With the war in Ukraine driving up energy and food prices, labor shortages leading to high wage pressure, and China’s tougher approach to disrupting supply chains By Covid, central banks began aggressively tightening monetary policy to bring down inflation “almost regardless of the economic impact,” said Luc de la Durantaye of CIBC.
As a result, although a global recession is not his base case scenario, he said the likelihood has increased. The The silver lining, he said, is that “the sooner you can get inflation under control, the less damage you will do to economic activity in the long run.”
The most likely scenario is that central banks generate a “very significant economic slowdown” through rate hikes, which de la Durantaye said could help “reanchor” inflation expectations. Inflation expectations have returned to central banks’ targets, he said, meaning they will still have to make their hikes, but they won’t necessarily need to do more than what has already been done. been announced in the market.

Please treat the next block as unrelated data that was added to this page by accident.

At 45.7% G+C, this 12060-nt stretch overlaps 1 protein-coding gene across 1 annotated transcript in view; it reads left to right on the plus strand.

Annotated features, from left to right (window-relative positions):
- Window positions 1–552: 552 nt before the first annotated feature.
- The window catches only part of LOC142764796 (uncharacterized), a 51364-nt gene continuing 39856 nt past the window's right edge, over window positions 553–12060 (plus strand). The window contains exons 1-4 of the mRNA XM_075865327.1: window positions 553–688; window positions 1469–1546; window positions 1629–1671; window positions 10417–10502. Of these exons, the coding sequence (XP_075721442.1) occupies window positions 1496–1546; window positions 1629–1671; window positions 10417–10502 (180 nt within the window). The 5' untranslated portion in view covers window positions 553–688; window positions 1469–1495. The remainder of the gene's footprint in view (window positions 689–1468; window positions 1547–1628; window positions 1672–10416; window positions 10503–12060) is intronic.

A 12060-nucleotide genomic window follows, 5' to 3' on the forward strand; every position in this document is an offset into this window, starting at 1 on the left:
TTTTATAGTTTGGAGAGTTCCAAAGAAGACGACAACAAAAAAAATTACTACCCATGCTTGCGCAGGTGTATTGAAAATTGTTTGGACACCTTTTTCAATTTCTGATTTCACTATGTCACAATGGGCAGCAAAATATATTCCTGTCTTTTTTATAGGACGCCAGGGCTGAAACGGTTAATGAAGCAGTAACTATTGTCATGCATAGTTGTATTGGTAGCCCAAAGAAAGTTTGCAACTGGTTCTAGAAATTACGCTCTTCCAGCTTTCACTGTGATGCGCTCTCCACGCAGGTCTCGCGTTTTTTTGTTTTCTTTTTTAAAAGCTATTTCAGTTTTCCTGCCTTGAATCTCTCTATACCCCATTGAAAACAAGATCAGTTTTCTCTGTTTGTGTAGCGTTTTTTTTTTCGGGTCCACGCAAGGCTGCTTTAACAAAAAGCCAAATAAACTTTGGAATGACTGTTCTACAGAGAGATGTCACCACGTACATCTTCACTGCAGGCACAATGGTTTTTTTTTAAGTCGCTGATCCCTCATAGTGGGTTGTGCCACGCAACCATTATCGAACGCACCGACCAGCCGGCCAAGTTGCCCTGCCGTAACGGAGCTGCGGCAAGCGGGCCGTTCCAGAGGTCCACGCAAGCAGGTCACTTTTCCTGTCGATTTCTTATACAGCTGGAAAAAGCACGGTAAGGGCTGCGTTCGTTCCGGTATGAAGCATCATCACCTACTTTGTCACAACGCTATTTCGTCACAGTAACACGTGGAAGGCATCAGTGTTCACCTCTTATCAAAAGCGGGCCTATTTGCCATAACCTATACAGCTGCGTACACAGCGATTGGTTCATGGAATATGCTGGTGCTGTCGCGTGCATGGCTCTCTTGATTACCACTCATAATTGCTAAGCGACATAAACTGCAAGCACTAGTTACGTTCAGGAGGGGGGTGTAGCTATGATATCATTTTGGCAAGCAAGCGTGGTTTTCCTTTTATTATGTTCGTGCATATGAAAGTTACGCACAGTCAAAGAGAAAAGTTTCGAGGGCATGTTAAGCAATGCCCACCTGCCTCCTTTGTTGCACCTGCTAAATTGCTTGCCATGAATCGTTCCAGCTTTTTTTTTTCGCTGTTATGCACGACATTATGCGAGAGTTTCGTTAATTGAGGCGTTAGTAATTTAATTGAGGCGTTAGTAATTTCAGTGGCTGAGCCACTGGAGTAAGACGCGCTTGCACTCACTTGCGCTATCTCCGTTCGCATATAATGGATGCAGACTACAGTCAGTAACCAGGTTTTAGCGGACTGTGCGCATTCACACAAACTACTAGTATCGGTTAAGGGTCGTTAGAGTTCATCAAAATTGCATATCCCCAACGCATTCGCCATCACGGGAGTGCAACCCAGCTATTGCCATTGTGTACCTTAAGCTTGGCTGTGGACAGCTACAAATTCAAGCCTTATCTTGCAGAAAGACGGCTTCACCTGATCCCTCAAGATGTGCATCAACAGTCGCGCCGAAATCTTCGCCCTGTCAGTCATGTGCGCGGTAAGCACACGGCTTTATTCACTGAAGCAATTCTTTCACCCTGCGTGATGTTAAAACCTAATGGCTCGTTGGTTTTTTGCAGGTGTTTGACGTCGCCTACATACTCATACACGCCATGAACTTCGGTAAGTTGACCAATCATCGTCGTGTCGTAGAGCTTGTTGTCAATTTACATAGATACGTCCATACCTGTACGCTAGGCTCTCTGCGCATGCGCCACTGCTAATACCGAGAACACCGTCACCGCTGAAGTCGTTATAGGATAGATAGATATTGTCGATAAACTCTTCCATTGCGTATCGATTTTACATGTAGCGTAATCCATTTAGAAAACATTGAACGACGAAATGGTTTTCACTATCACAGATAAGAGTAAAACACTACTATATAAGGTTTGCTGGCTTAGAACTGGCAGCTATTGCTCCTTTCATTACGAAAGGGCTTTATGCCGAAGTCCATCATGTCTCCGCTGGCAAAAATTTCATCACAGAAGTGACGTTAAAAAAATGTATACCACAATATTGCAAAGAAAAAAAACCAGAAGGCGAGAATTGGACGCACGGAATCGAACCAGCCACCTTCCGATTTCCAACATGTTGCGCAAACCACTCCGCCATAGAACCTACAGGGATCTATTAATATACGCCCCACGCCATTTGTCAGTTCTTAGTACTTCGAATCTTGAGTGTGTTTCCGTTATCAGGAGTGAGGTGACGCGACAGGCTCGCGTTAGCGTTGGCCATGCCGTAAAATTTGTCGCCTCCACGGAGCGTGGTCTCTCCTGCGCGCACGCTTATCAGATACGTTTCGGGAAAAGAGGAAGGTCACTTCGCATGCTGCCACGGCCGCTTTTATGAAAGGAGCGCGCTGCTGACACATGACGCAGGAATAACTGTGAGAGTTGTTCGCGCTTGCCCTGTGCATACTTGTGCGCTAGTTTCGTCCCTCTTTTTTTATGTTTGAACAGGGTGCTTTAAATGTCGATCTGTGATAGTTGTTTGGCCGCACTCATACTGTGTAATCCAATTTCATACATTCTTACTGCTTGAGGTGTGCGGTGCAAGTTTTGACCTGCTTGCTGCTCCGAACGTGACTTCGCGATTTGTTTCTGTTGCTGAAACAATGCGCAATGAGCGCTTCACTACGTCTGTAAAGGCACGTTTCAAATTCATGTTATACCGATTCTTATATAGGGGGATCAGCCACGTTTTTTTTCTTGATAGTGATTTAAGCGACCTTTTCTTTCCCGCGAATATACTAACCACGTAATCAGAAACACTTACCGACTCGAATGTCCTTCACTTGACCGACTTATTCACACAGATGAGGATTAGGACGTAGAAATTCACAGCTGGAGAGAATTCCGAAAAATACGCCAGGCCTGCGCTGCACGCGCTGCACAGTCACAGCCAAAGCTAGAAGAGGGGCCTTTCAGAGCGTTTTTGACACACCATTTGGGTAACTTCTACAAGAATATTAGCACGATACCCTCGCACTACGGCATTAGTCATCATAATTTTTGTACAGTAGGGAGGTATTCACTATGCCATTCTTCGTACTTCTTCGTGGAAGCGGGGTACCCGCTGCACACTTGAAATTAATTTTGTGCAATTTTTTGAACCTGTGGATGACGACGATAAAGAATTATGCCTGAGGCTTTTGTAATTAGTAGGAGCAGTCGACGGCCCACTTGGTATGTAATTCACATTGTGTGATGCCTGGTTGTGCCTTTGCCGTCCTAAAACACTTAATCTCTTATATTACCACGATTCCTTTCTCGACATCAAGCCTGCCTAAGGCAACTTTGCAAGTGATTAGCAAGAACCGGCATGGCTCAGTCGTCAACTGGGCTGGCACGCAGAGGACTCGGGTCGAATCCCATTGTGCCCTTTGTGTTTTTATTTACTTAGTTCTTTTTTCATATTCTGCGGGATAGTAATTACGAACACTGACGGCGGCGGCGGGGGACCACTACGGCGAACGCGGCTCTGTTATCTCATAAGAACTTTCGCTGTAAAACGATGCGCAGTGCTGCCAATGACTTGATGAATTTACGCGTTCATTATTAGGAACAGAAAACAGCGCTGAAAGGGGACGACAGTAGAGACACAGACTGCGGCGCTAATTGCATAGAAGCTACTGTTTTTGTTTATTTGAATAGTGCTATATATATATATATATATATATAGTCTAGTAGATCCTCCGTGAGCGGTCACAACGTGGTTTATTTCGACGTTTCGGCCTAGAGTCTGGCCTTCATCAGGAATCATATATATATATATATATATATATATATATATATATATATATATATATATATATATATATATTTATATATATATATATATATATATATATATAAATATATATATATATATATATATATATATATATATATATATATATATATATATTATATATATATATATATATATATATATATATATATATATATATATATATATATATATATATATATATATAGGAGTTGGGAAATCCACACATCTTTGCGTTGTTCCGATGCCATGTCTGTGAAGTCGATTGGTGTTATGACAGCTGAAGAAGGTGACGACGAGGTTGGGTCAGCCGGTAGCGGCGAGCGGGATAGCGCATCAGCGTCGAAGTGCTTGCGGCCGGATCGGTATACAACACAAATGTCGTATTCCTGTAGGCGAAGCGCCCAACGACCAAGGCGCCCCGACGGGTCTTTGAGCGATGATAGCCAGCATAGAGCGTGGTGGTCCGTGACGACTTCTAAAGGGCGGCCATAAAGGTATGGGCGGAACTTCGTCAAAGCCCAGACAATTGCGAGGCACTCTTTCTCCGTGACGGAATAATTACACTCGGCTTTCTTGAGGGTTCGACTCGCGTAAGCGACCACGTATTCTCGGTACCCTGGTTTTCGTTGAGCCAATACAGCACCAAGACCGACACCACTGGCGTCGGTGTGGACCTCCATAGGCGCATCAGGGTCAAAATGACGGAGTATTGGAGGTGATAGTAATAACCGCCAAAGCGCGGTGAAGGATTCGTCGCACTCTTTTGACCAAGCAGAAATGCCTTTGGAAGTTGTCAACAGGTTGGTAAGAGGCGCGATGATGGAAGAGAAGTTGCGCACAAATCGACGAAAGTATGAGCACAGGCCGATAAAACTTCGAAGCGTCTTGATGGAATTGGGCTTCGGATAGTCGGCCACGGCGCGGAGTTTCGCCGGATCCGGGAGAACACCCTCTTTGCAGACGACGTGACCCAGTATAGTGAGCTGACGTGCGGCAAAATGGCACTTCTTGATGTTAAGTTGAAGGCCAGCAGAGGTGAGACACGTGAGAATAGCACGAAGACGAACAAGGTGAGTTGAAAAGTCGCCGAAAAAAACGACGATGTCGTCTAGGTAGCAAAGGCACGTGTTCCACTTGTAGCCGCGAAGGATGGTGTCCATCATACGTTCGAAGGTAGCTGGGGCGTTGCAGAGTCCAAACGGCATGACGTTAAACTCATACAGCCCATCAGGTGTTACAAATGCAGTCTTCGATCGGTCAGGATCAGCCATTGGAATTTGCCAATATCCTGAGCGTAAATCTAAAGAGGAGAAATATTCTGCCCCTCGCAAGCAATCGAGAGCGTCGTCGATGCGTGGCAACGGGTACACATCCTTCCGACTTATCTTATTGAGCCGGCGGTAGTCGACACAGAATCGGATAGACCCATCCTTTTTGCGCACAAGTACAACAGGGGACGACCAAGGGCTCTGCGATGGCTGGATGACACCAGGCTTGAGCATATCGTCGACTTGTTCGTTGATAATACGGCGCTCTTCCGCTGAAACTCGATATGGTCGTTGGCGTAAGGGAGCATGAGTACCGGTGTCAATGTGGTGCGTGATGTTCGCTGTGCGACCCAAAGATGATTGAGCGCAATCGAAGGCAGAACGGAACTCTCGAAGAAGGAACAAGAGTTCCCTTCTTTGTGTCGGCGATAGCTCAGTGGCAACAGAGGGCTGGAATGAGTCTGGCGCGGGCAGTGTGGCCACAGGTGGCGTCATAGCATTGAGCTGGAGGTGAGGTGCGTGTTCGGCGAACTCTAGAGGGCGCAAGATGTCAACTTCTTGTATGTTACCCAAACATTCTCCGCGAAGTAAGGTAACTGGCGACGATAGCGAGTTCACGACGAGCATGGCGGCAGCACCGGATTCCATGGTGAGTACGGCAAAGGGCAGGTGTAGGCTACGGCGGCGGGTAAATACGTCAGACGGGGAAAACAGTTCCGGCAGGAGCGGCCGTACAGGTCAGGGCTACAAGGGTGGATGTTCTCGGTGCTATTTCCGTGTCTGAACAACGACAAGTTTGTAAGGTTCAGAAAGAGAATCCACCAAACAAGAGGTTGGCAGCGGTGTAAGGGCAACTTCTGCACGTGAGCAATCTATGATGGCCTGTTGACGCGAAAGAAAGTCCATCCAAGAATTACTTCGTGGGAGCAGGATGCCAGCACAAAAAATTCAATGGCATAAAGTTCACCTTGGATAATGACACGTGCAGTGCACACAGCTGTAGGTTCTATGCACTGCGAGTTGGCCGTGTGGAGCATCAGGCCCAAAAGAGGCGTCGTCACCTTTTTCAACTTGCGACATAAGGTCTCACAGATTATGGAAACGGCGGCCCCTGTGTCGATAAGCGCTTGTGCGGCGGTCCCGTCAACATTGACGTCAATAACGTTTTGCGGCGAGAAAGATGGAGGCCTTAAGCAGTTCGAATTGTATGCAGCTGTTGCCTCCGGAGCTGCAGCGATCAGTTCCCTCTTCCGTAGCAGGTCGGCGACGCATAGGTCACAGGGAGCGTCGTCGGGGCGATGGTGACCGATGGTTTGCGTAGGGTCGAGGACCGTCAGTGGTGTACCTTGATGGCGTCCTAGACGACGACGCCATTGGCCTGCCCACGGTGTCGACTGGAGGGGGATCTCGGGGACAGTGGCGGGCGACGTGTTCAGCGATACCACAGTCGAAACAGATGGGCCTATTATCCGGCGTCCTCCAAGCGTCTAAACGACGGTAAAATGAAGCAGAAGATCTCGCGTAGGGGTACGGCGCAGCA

In this scenario, inflation peaks later this year and begins to decline in the first half of 2023.
That said, the risk of recession remains, although certain factors make it difficult to predict.
Labor demand is slowing, de la Durantaye said, but it remains tight. “You still have a two-to-one ratio in terms of job openings to available workers,” he said.
There is also the standoff in Ukraine, which is putting pressure on food and energy prices. “What Russia does in terms of supplying oil and gas to Europe could determine whether Europe goes into recession,” he said.
Ongoing lockdowns in China and the implications for supply chains also remain uncertain, de la Durantaye said.
“There are elements that continue to force central banks to raise interest rates, to create a significant slowdown to manage inflation, and that will certainly continue to be priced into financial markets,” he said. he declared.
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